Sanders, an independent who chose to run in the Democratic primaries, had been offered the top of the Green Party ticket. The party’s presidential nominee Jill Stein, who was willing to give up that spot, said he never answered her. Had they run together they might have gotten the 15 percent in the polls to enter the debates where Sanders would have been a lofty alternative to Clinton and Trump – though had Trump still won on Nov. 8, Sanders surely would have been denounced as a “sore loser” and blamed for “dividing the anti-Trump vote.”
As it turned out, the Democrats managed to lose the White House to Trump on their own. Though the Democratic leadership won’t admit it, they now know that Sanders was running the right campaign to defend workers’ interests and would have been the right messenger to carry that message. However, to protect their own privileged class interests and those of their donors, establishment Democrats left the country open to the dangerous victory of Donald Trump.
Rust Belt working-class voters can’t be blamed for the choices they were given. Without Sanders – and with the Democrats offering one more establishment candidate – these alienated voters instead sent a demagogue to the White House, clinging to the hope that he might keep some of his promises: to end ruinous trade deals, bring back manufacturing jobs to the U.S., create jobs by rebuilding the infrastructure, avoid new wars and clean the D.C. swamp of corruption.
Judging by the people being mentioned for his Cabinet, it’s already looking dodgy: the usual cast of right-wing Republicans – the likes of Newt Gingrich and Rudy Giuliani – who have been part of the problem going back decades.
Yet, if Trump fails to fulfill his promises to improve the economy for common Americans, the voters he so skillfully riled up might well send him packing in 2020 unless, of course, the Democrats put up another corporate choice.
That leaves the notoriously difficult path for a third party that could represent the interests of ordinary Americans. But that possibility showed little traction in 2016, with marginal vote totals for both the Libertarian and Green parties.
Media Also Repudiated
On the positive side, this election became a repudiation not only of the Democratic Party insiders, but also of establishment Republicans, Wall Street, celebrity culture (with famous people flocking to Clinton) and the mainstream news media.
The shock to the American political system also is prompting admissions one would never have imagined hearing. On Fox News the morning after the election, a group of personalities (calling themselves “journalists”) were suddenly talking about class in America, a normally taboo subject.
One of them said journalists didn’t understand this election because none of them know anyone who makes less than $60,000 a year. Apparently, these pampered performers don’t even mix with many members of their own profession. I can introduce them to plenty of journalists making less than that, let alone Rust Belt workers.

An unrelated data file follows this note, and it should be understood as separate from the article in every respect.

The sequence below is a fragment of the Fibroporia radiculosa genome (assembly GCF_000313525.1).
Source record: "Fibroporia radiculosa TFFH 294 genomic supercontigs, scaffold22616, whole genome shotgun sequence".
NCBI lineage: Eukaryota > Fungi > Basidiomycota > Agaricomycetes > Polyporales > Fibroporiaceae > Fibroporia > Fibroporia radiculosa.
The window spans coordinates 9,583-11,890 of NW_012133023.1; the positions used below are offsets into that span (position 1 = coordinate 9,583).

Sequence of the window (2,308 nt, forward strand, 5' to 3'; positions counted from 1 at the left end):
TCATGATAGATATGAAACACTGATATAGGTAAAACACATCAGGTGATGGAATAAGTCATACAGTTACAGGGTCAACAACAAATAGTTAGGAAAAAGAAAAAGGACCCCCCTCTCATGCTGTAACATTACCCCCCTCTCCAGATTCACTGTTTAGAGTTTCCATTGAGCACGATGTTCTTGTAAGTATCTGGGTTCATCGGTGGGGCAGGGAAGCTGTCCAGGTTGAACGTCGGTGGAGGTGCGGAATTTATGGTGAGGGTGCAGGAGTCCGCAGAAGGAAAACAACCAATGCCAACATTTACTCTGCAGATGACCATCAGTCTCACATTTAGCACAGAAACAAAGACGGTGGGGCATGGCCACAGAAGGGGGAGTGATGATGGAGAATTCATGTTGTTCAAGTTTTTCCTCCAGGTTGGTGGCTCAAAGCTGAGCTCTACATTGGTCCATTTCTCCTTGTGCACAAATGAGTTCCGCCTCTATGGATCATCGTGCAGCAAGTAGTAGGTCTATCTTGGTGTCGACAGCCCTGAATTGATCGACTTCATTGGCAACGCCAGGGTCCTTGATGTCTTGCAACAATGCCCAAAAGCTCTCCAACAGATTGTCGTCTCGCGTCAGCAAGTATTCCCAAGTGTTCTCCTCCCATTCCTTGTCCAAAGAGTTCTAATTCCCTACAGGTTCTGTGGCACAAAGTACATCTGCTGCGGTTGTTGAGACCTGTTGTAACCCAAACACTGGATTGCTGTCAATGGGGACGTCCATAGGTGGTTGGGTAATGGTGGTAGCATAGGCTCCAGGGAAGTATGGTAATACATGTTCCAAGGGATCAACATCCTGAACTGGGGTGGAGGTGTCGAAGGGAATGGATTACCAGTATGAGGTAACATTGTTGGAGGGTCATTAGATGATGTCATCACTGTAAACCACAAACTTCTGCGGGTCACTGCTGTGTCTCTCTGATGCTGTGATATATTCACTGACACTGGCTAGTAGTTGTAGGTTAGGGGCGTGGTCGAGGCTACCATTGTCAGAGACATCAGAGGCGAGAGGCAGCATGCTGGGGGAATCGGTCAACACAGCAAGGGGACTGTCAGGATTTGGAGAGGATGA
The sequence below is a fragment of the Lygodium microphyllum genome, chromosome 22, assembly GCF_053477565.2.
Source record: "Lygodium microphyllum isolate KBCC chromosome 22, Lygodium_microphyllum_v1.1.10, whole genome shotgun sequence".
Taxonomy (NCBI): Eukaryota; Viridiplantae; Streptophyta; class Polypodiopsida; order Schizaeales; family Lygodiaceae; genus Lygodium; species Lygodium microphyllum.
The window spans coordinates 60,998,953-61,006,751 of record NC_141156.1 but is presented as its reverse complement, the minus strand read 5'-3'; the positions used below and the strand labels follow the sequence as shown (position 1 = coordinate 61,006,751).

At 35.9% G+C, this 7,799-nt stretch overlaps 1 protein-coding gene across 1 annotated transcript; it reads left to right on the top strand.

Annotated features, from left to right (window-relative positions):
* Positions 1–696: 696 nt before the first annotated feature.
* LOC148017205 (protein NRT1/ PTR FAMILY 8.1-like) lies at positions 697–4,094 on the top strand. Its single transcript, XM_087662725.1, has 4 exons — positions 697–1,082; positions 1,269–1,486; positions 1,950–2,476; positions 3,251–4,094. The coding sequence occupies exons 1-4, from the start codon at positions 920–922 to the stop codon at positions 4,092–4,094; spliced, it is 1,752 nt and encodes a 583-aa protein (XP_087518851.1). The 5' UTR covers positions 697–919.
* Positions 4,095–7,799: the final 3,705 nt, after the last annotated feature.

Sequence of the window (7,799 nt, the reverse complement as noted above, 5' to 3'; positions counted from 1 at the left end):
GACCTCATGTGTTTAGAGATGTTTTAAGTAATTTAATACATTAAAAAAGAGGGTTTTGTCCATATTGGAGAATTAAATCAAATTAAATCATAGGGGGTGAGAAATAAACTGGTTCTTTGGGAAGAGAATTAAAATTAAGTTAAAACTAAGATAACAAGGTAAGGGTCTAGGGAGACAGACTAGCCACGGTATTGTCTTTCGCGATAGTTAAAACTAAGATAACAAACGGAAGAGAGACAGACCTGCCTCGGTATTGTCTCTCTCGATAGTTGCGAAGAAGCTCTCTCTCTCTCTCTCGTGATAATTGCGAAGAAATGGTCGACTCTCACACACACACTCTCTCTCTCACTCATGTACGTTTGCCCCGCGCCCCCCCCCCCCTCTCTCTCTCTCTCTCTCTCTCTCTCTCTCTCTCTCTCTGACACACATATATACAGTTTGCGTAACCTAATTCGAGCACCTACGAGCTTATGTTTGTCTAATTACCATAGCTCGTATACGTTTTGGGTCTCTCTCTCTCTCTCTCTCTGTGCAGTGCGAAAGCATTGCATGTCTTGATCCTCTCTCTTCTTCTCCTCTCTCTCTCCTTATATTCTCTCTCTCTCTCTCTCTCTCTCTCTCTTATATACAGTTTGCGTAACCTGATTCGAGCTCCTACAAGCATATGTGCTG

Will Rahn of CBS News accused the media of missing the story “after having spent months mocking the people who had a better sense of what was going on. This is all symptomatic of modern journalism’s great moral and intellectual failing: its unbearable smugness.”
Rahn said working-class people have “captured the imagination of journalists, who have come to talk about them like colonial administrators would talk about a primitive inland tribe that interferes with the construction of a jungle railway: They must be pacified until history kills them off.”
These are stunning admissions that would never have happened without this election result. But one wonders how long such introspection in the corporate media will last. After the mainstream media got the Iraq WMD story wrong and contributed to the disastrous 2003 invasion, there were a few halfhearted mea culpas but very little accountability.
For instance, Washington Post editorial-page editor Fred Hiatt, who repeatedly wrote as flat fact that Iraq was hiding WMD and who mocked the few dissenting voices trying to warn Americans about the flimsiness of the evidence, is still the editorial-page editor of The Washington Post.
So, not surprisingly – with almost none of the “star journalists” suffering any career setbacks – the corporate media was soon joining more propaganda campaigns for more wars, which are mostly fought by young working-class men and women who actually do suffer.
The difference now is that this new political force of fed-up voters – who “came out of nowhere” as far as the Democrats and the media were concerned although these voters were staring them in the face – might now force a re-evaluation. That’s because these voters are likely still to be there four years from now.
Joe Lauria is a veteran foreign-affairs journalist based at the U.N. since 1990. He has written for the Boston Globe, the London Daily Telegraph, the Johannesburg Star, the Montreal Gazette, the Wall Street Journal and other newspapers. He can be reached firstname.lastname@example.org and followed on Twitter at @unjoe.